Prescription for Ironwood

by Paul Richardson

Our hardwood woodlands were owned by dairy farmers for about one hundred years before we purchased them. During that time the quality trees were logged off, initially for use as building materials and later as a source of income. No timber stand improvement practices were used so that any deformed or damaged trees were allowed to grow. Also, no crop tree release was practiced so that there were too many trees crowded together preventing any from reaching their potential as quality timber trees. The worst thing that happened to the land was that cattle were grazed in the woods on a year round basis. The cattle ate the good tasting young preferred trees (e.g. oak, maple, ash) and did not bother ironwood and blue beech. The result was a forest where the dominant trees were ironwood and blue beech.

Until seven years ago we thought our woods were beautiful, that is, lots of trees with green leaves. We became interested in forest management and joined the Kickapoo Woods Cooperative after attending one of their field days. That was the beginning of our education in forest management which will continue as long as we live. We've now attended dozens of forest management field days, workshops, and conferences. We joined The Wisconsin Woodland Owners Association and the American Tree Farm System, and subscribe to several woodland management magazines. Our library contains several books on silviculture which we refer to regularly.

Some of our woods are now enrolled in the Managed Forest Law program of the Wisconsin Department of Natural Resources. One of the recommendations the DNR made in our plan made was to "reduce the number of ironwood and blue beech trees." Our options on how to do that are: use a chain saw to cut the tree down at ground level and then apply Garlon to the stump to prevent re-growth; cut the tree down three feet above ground level and hope the tree doesn't re sprout (it usually won't but then the woods are littered with three foot tall obstacles); and finally, the method we chose, use a back-pack sprayer to apply Garlon 4 and Diesel fuel mix to the bottom eighteen inches of the tree trunk.

Our woods contain literally tens of thousands of Ironwood and blue beech trees. The time and effort required to use a chain saw to cut them down is too much. We do our ironwood control in the summer when the leaves are on the trees. Chain sawing in the summer is hot, sweaty, noisy, work. We've tried it and the best we could average is sixty trees an hour and then the woods are littered with the downed trees which we must now navigate around.

My adult son and I each use a Solo brand back-pack sprayer filled with an eight per-cent solution of Garlon 4 mixed with Diesel fuel. We wear white summer weight coveralls and a white wide brimmed straw hat. We slip a small metal counter on one of our fingers so that for each tree we treat we click the counter to keep track of how many trees we get per tank. Even though the term for what we do is called basal bark spraying, we do not spray - we drizzle. We place the nozzle of the sprayer against the trunk of the tree and, with the nozzle set for a solid stream rather than a spray pattern, we pump the handle just enough to cause a dribble of Garlon mix to run down the trunk. While slowly stroking the pump we circle the nozzle around the trunk until the bottom eighteen inches of the tree is soaked. But, we do not let any of the Garlon mix get to the ground. Nor do we let any of the mix get on our shoes or clothing. It takes us about an hour and a half to use up the three gallons of mix in each of our tanks. If the trees are about one inch in diameter we can treat more than four hundred trees per tank. When treating much larger trees I've treated as few as one hundred trees per tank. We spray in the morning when it is cool and each of us only does one tank per day. Our land is hilly and an hour and a half hiking the hills with a back pack sprayer on is enough. That lets us do other things with our day and we don't get burned out treating ironwood. Thus far we have treated more that fifteen thousand trees and there are more than a hundred acres yet to be treated!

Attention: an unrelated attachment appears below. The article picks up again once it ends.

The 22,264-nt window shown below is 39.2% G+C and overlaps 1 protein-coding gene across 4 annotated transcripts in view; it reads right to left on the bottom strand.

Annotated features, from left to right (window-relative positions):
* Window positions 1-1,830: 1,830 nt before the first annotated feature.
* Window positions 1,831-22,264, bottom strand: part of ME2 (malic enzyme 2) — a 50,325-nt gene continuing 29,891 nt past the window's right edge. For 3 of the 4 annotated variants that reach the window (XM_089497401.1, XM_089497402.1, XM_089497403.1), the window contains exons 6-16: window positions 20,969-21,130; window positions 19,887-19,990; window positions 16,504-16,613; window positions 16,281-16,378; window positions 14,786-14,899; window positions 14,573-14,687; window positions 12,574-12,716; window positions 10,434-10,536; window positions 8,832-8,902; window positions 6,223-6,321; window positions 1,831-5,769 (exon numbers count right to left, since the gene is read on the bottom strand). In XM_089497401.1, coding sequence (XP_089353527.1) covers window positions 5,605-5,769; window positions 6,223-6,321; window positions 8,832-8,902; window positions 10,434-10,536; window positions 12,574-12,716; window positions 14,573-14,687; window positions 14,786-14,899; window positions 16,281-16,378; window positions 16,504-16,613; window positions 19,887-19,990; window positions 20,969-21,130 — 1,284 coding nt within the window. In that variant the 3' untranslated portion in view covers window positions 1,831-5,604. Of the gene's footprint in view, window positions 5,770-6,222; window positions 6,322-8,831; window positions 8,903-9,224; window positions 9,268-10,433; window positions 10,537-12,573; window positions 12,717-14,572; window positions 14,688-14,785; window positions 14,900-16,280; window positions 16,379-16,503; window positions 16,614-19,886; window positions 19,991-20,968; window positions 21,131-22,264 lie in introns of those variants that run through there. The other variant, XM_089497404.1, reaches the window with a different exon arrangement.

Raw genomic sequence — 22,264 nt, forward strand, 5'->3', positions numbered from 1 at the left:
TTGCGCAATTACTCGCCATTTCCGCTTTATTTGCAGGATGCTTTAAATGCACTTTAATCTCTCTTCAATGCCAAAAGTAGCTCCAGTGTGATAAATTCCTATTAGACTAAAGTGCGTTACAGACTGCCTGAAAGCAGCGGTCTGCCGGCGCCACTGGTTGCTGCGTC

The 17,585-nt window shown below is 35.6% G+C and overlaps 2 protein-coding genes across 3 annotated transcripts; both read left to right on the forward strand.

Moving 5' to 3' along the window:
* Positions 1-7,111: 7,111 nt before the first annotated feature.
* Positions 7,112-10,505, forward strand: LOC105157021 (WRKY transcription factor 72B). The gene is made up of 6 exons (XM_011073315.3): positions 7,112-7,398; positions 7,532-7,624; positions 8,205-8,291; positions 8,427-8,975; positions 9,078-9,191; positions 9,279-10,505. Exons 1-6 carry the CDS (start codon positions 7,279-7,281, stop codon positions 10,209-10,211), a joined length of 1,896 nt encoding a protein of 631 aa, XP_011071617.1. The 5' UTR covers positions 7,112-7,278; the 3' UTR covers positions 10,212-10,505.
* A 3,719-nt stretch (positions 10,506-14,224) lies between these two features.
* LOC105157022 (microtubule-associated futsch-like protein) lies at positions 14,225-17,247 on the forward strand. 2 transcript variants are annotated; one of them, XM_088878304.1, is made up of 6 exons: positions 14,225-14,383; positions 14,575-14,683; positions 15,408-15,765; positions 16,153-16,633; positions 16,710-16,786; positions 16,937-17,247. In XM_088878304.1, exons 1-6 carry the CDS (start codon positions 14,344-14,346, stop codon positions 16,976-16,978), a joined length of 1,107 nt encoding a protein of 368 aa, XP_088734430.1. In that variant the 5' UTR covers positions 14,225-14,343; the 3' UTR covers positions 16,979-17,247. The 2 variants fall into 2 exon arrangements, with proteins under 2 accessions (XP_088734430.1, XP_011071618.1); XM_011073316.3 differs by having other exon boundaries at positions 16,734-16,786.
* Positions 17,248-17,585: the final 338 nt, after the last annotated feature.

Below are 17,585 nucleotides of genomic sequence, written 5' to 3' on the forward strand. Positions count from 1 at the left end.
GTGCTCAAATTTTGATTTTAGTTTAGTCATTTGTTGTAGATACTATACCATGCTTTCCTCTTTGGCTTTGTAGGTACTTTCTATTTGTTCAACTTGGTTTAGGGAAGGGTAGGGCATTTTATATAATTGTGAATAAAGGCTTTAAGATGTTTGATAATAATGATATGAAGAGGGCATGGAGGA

The Garlon 4 label on the container will tell you to use a 20% mix, but we have experimented with various concentrations and found that 8% works best for our method of treatment. We carefully measure out 32 ounces of Garlon 4 into our empty back-pack sprayer. Next we mark a permanent black line on the side of the sprayer at the 32 ounce level so that refilling with the same mix is faster than measuring each time. Then we add 352 ounces of Diesel fuel and mark that level on the side of the sprayer. You can substitute mineral oil or Canola oil for the Diesel fuel. The great thing about Garlon 4 is that it is designed to break down into harmless compounds in forty-five days. The O-ring seal of the Solo sprayer needs to be lubricated with Vaseline to keep it from leaking. Be tidy and particular in your procedures so that you don't get any of the mix on you. If you do, shower right away and put on clean clothes.

Within in few weeks of treatment the tree will lose its leaves and the sunlight will get to the forest floor, but the dead tree will stand for a couple of years. When it does fall it will be dry and light and it will not leave a stump but rather pull its small root flare with it. It is amazing how much more sunlight gets to the forest floor when all the ironwood and blue beech lose their leaves. We now have lots of oak, maple, ash and hickory seedlings popping up where there was once only ironwood shade.

Richwood Timber LLC
richwoodtimberllc (at)